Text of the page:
World Relief works with the QC mosque to get halal meat. “Increased funding for food, so we can buy more,” Fontaine said, noting they’re always looking for bread.

“There are so many behind the scenes we do that aren’t funded,” she said. “We get $1,225 from the government per person, and that’s supposed to get us by for 90 days. That’s rent, food, clothing. Three months. So, I am knocking on doors at local foundations, if there’s businesses that want to donate, that would be great.”

“I think sometimes there’s a misconception that every person coming in is getting x amount of dollars,” Fontaine said. “No, they’re not.”

She also has doubled her staff, from 14 to 28 since the fall, to serve the Afghan population, including interpreters.

“This culture, they’ve had to be resilient,” Fontaine said of Afghans. World Relief also needs more volunteers, including for transportation. “We have some new policies, like they need to wear volunteer pages. All volunteers have to have background checks,” she said. “Even if they volunteer for another organization, they must have a World Relief background check, for liability and legal reasons.”

“We’re also looking for volunteers and good neighbor teams,” Fontaine said. “They’re groups of five or more people; they get training and they work for families up to six months. There’s more of a commitment, you meet once a week with them.”

They also need volunteers for the food pantry, English classes, and driving people to appointments.

World Relief is also looking for a clinical mental health counselor (a social worker or psychiatrist), someone who has worked with refugees; as well as intensive case managers.

For reasons that range from cultural identity to soothing stress or fear, many Afghan women have requested sewing machines, fabric, and other tools. These familiar items can be a lifeline during cultural adjustment, according to World Relief.

Other current needs include bus passes and hygiene items. If you’d like to donate your unused items, you can email Beth at

Working with a new Kewanee project

Through Samaritan’s Purse Afghan Resettlement Program, a new local group called Kewanee Welcomes plans to help resettle three Afghan families (who were displaced when Afghanistan was overtaken by the Taliban regime this past fall) to the area in the coming months.

Fontaine met with the group last fall and said there’s more to resettling refugees than hosting families.

“Every day, our phone rings off the hook,” she said of questions about Afghans. Fontaine can’t have a caseworker drive an hour each way to Kewanee.

“This is why I’ve had to hire Afghans on staff because of the language barrier,” she said. “There’s also no mosque in Kewanee. There’s no grocery store that has halal food. When I talked to the schools, they were excited about having diversity and different languages.”

“There’s gonna be a learning curve,” Fontaine said. Samaritan’s Purse is an organization that has done this, though it’s not a resettlement agency.

“My big concern is, it’s not like a puppy from the pound,” she said. “We’re seeing a lot of trauma, a lot of medical issues.”

“The one thing that also doesn’t help, with these groups, when Afghans agree to go with them or sign up with them, they are losing their 90 days of benefits for state and federal assistance,” Fontaine said. “They’re no gonna be able to enroll in a match grant program, or any federal refugee program that’s going to help them.”

Since 1970, Samaritan’s Purse has helped meet needs of people who are victims of war, poverty, natural disasters, disease, and famine with the purpose of sharing God’s love.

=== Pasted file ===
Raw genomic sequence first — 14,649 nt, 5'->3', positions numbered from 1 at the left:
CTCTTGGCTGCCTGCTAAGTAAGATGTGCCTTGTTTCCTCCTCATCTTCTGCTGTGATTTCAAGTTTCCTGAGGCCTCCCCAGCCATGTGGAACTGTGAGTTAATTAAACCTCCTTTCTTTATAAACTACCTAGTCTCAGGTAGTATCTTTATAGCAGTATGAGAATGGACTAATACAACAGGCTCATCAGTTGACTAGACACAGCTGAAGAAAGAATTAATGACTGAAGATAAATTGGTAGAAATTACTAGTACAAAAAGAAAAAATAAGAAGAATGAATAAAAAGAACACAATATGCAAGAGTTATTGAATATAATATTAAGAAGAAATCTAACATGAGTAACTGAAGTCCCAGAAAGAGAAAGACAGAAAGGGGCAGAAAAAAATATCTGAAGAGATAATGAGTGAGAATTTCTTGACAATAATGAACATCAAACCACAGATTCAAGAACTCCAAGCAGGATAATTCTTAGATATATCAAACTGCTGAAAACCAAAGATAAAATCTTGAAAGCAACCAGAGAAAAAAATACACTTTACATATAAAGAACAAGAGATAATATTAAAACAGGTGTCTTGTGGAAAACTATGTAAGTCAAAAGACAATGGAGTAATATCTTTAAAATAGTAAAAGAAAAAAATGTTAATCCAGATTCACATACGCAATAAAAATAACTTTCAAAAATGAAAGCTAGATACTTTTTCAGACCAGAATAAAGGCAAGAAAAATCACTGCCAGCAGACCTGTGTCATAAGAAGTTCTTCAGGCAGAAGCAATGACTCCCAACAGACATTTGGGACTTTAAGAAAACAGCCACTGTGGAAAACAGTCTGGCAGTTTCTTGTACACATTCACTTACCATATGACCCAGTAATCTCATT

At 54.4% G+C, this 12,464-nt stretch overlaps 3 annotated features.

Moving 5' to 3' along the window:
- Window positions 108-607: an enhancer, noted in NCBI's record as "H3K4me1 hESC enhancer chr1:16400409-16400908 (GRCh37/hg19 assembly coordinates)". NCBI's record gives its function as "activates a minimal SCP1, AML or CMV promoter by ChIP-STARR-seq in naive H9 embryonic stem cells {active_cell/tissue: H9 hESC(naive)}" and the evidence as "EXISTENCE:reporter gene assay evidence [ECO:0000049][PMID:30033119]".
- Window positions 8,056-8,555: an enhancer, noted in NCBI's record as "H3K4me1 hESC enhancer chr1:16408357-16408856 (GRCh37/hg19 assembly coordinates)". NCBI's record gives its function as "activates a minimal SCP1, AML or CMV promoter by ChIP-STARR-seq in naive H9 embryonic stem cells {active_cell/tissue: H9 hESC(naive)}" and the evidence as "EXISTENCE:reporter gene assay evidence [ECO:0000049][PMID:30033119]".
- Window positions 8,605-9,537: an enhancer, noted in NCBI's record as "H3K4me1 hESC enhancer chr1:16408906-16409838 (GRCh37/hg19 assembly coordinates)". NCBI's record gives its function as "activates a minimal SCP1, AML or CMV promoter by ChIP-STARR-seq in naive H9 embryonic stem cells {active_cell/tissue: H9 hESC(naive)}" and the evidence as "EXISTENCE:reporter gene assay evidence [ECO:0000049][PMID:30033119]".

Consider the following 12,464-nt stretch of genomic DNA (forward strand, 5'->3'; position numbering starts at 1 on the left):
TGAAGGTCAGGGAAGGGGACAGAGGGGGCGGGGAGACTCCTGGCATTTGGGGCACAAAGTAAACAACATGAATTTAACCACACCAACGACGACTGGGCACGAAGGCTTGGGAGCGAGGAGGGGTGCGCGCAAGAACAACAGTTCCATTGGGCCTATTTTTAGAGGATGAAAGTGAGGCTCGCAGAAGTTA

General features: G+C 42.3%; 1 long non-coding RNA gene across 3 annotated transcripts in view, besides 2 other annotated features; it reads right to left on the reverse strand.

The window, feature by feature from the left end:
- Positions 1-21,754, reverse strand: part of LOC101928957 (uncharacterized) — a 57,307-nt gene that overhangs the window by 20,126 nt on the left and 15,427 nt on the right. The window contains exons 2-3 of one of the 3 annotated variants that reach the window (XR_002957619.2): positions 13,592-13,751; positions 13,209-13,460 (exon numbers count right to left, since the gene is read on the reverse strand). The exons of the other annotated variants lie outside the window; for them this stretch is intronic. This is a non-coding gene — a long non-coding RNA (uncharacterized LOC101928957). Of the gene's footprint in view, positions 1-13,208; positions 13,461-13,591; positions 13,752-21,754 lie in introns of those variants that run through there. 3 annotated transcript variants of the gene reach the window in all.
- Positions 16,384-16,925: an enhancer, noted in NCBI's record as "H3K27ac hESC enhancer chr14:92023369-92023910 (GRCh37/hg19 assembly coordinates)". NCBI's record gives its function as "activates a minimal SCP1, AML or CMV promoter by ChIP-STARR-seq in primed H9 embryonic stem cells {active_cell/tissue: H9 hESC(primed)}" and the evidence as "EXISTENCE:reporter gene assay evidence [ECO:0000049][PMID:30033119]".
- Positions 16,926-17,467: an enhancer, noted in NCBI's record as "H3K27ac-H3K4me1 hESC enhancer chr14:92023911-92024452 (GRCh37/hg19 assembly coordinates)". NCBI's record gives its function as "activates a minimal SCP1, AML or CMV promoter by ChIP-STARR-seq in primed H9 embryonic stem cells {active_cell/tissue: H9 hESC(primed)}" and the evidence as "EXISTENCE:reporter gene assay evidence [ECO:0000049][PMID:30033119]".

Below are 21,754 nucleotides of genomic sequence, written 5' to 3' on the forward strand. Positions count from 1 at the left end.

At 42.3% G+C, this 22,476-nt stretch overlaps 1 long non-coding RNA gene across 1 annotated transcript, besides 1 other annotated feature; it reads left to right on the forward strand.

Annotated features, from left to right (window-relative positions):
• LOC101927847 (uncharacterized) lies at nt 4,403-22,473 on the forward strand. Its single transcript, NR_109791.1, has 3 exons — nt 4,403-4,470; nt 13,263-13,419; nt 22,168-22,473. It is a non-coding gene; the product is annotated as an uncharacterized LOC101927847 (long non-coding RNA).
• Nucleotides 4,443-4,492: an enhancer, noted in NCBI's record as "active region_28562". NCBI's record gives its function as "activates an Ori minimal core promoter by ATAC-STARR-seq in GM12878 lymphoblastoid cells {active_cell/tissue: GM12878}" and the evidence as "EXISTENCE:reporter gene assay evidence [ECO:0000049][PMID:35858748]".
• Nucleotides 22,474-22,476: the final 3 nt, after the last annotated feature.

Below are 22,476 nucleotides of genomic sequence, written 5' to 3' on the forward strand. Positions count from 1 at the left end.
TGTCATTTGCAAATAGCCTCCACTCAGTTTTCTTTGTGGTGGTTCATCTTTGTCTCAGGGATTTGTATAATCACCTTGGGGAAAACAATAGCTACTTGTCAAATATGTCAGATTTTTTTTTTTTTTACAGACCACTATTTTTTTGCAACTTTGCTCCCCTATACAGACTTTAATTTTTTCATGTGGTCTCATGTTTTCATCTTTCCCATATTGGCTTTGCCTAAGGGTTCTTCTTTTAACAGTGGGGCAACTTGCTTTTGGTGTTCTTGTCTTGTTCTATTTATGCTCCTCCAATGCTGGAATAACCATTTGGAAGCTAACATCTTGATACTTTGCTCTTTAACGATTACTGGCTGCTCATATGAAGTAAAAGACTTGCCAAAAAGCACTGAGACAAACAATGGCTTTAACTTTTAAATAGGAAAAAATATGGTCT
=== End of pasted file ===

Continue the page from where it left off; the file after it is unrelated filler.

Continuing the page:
In this image provided by the U.S. Army, U.S.-affiliated Afghans arrive at the Pristina International Airport in Kosovo on Oct. 16, 2021. During their temporary stay at Camp Liya, Afghan families receive housing, medical, and logistical support from Task Force Ever Vigilant. The U.S. is welcoming tens of thousands of Afghans airlifted out of Kabul but has disclosed little publicly about a small group who remain overseas: Dozens who triggered potential security issues during security vetting and have been sent to an American base in the Balkan nation of Kosovo. (Sgt. Gloria Kamencik/U.S. Army via AP)

An estimated 667,900 Afghans have been displaced inside the country since January 2021 – primarily due to insecurity and violence, according to the Kewanee group. The impact of the conflict on women and girls has been particularly devastating — 80 percent of newly displaced Afghans are women and children.

The needs of those who have had to flee suddenly are acute, increasing demand for shelter, food, water, non-food items, health services, livelihood opportunities and cash assistance.

It also may be challenging for refugees to adapt to a very small town like Kewanee, Fontaine said.

“Our families like to walk and visit each other. We have strategically placed them in areas where they can walk and be near other Afghans,” she said. “In Kewanee, you’re gonna have three families, but they’re going to be lonely.”

“I know they mean well; and Bobi is just an incredible person,” Fontaine said of project organizer Bobi Throneburg.

“When we come together to serve and protect these families, I believe we will learn some valuable lessons ourselves,” Throneburg said. “We pray that they find Kewanee to be a safe and welcoming community to begin a new chapter in their life.”

“When I went to speak with them, I don’t want to sugarcoat anything,” Fontaine said. “This is what they’re gonna be facing.”

“These host families are becoming caseworkers,” she said. “It’s mentally, emotionally and physically exhausting.”

World Relief also provides trauma-informed care through caseworkers, who are licensed social workers.

“There is more to resettlement than just providing clothes and food and a warm house,” Fontaine said. “That’s why the State Department has established resettlement agencies and that’s why we work with our state refugee coordinators.

“There are procedures in place and we have funding in place to make sure that we’re not failing an entire new population,” she said.

Kewanee Welcomes plans to provide families with housing, basic necessities, access to transportation, income support, legal assistance for immigration purposes, cultural and community orientation education, English language support, help with enrolling children in school, and job search support.

The group hopes to be able to raise enough funding to provide an additional 6 to 12 months of financial support, with the goal of each family being self-sustainable during this time. If you’re interested in volunteering or donating to the cause, contact Bobi Throneburg at 660-853-8084 or

 For more information, visit the World Relief website.